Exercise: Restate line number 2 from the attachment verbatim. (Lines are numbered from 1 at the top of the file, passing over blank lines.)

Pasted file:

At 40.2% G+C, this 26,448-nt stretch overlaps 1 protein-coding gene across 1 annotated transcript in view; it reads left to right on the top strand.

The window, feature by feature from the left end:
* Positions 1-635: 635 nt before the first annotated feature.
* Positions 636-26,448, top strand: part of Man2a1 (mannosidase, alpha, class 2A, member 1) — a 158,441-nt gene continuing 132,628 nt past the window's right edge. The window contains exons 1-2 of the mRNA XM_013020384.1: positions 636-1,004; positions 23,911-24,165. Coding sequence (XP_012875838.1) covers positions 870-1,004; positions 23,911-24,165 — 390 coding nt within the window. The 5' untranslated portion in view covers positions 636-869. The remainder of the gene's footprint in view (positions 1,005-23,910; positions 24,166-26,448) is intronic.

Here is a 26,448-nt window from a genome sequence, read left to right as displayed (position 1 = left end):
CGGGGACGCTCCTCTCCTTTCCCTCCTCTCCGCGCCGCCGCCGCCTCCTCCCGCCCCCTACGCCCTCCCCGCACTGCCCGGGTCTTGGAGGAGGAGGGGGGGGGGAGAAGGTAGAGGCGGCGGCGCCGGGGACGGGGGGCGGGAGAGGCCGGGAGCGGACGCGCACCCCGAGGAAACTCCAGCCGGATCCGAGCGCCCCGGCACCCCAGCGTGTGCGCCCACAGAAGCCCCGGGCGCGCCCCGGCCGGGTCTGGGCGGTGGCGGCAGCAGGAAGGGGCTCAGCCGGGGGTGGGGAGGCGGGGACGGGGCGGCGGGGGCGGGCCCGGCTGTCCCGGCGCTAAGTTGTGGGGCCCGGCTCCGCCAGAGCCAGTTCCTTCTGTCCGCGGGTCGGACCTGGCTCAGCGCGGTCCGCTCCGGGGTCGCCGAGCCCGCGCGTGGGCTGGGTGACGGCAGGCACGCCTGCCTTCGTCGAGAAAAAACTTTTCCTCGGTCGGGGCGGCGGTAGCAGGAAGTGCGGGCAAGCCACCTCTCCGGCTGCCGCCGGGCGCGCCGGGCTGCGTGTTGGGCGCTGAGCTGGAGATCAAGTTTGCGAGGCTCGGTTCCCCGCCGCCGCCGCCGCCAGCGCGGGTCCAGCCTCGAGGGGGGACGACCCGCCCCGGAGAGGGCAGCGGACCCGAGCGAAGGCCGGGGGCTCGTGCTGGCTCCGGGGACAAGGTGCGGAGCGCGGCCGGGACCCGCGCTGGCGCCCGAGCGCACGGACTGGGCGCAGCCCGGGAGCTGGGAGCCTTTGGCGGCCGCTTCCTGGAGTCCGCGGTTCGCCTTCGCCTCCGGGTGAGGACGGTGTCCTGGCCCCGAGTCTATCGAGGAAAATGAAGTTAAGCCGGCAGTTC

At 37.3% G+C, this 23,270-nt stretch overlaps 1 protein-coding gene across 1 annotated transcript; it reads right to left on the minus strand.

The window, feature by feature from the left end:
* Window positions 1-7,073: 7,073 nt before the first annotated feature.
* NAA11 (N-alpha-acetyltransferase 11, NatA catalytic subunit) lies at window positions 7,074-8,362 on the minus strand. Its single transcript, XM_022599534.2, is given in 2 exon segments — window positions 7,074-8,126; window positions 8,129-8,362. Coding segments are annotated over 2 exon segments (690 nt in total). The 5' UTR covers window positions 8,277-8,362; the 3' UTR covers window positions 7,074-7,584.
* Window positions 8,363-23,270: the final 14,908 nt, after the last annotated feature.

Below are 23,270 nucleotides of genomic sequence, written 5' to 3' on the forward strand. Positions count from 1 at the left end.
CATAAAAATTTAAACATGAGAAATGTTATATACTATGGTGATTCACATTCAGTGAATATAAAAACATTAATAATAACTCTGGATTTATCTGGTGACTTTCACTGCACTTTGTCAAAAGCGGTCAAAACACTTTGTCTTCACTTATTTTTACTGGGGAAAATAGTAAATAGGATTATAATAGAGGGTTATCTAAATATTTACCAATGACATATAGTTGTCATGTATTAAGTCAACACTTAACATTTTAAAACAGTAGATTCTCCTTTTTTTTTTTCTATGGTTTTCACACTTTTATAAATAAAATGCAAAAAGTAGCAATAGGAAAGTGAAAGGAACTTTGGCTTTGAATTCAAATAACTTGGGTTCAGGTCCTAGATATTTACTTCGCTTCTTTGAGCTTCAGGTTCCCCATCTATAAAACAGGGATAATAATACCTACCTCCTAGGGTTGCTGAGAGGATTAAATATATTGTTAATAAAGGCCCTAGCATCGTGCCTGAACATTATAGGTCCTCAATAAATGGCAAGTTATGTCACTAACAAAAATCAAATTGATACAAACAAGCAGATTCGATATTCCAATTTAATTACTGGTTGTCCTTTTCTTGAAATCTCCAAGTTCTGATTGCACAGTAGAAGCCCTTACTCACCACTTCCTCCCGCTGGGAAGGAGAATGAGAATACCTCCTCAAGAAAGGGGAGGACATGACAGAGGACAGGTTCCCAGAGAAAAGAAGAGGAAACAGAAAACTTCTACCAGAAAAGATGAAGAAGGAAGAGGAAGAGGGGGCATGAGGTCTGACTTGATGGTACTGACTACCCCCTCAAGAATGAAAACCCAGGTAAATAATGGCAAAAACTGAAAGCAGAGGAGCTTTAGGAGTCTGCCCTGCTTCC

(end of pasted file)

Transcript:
The window, feature by feature from the left end: